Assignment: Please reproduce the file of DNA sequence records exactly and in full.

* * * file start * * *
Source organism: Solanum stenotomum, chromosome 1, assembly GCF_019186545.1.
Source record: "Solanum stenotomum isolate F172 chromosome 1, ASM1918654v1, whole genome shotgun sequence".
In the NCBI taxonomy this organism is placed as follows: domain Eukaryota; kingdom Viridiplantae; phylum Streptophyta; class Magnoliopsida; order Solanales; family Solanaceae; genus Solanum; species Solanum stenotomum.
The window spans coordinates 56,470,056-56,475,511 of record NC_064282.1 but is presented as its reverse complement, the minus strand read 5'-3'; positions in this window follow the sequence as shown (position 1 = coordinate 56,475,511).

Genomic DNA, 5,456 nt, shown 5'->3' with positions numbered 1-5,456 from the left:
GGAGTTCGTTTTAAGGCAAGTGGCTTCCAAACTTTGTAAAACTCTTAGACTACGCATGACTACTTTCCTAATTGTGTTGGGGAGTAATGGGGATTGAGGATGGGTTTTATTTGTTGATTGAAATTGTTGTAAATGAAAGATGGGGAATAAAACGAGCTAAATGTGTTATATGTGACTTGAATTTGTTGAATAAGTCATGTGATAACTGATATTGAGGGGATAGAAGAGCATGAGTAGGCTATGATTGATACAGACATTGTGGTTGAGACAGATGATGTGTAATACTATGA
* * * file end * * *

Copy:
Source organism: Solanum stenotomum, chromosome 1, assembly GCF_019186545.1.
Source record: "Solanum stenotomum isolate F172 chromosome 1, ASM1918654v1, whole genome shotgun sequence".
In the NCBI taxonomy this organism is placed as follows: domain Eukaryota; kingdom Viridiplantae; phylum Streptophyta; class Magnoliopsida; order Solanales; family Solanaceae; genus Solanum; species Solanum stenotomum.
The window spans coordinates 56,470,056-56,475,511 of record NC_064282.1 but is presented as its reverse complement, the minus strand read 5'-3'; positions in this window follow the sequence as shown (position 1 = coordinate 56,475,511).

Genomic DNA, 5,456 nt, shown 5'->3' with positions numbered 1-5,456 from the left:
GGAGTTCGTTTTAAGGCAAGTGGCTTCCAAACTTTGTAAAACTCTTAGACTACGCATGACTACTTTCCTAATTGTGTTGGGGAGTAATGGGGATTGAGGATGGGTTTTATTTGTTGATTGAAATTGTTGTAAATGAAAGATGGGGAATAAAACGAGCTAAATGTGTTATATGTGACTTGAATTTGTTGAATAAGTCATGTGATAACTGATATTGAGGGGATAGAAGAGCATGAGTAGGCTATGATTGATACAGACATTGTGGTTGAGACAGATGATGTGTAATACTATGA